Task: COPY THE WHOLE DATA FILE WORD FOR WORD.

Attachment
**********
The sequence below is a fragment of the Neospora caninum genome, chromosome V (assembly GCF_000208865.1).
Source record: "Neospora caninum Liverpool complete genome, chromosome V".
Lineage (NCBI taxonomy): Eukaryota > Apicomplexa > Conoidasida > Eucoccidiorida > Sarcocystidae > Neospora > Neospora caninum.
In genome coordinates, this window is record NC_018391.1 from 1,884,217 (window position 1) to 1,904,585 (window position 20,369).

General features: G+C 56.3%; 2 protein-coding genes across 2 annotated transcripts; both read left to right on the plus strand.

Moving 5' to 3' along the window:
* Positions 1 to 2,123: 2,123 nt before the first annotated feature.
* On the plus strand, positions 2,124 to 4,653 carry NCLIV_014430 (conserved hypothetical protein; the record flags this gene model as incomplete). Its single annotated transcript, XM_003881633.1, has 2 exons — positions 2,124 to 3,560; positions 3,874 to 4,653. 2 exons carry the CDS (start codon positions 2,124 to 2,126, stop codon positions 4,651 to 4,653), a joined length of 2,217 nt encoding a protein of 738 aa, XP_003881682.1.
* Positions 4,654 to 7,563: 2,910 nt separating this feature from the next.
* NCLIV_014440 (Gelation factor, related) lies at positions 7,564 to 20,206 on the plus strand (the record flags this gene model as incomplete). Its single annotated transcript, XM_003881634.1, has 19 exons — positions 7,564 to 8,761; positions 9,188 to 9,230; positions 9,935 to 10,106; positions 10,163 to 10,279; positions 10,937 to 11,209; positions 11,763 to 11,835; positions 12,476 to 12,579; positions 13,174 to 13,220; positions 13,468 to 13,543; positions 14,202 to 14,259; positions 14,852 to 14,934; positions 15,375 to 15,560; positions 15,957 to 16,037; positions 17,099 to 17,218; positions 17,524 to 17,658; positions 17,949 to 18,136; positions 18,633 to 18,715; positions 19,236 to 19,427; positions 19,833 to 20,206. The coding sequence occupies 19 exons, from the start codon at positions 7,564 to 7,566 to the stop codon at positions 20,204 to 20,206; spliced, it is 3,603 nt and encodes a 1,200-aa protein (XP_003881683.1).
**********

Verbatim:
The sequence below is a fragment of the Neospora caninum genome, chromosome V (assembly GCF_000208865.1).
Source record: "Neospora caninum Liverpool complete genome, chromosome V".
Lineage (NCBI taxonomy): Eukaryota > Apicomplexa > Conoidasida > Eucoccidiorida > Sarcocystidae > Neospora > Neospora caninum.
In genome coordinates, this window is record NC_018391.1 from 1,884,217 (window position 1) to 1,904,585 (window position 20,369).

General features: G+C 56.3%; 2 protein-coding genes across 2 annotated transcripts; both read left to right on the plus strand.

Moving 5' to 3' along the window:
* Positions 1 to 2,123: 2,123 nt before the first annotated feature.
* On the plus strand, positions 2,124 to 4,653 carry NCLIV_014430 (conserved hypothetical protein; the record flags this gene model as incomplete). Its single annotated transcript, XM_003881633.1, has 2 exons — positions 2,124 to 3,560; positions 3,874 to 4,653. 2 exons carry the CDS (start codon positions 2,124 to 2,126, stop codon positions 4,651 to 4,653), a joined length of 2,217 nt encoding a protein of 738 aa, XP_003881682.1.
* Positions 4,654 to 7,563: 2,910 nt separating this feature from the next.
* NCLIV_014440 (Gelation factor, related) lies at positions 7,564 to 20,206 on the plus strand (the record flags this gene model as incomplete). Its single annotated transcript, XM_003881634.1, has 19 exons — positions 7,564 to 8,761; positions 9,188 to 9,230; positions 9,935 to 10,106; positions 10,163 to 10,279; positions 10,937 to 11,209; positions 11,763 to 11,835; positions 12,476 to 12,579; positions 13,174 to 13,220; positions 13,468 to 13,543; positions 14,202 to 14,259; positions 14,852 to 14,934; positions 15,375 to 15,560; positions 15,957 to 16,037; positions 17,099 to 17,218; positions 17,524 to 17,658; positions 17,949 to 18,136; positions 18,633 to 18,715; positions 19,236 to 19,427; positions 19,833 to 20,206. The coding sequence occupies 19 exons, from the start codon at positions 7,564 to 7,566 to the stop codon at positions 20,204 to 20,206; spliced, it is 3,603 nt and encodes a 1,200-aa protein (XP_003881683.1).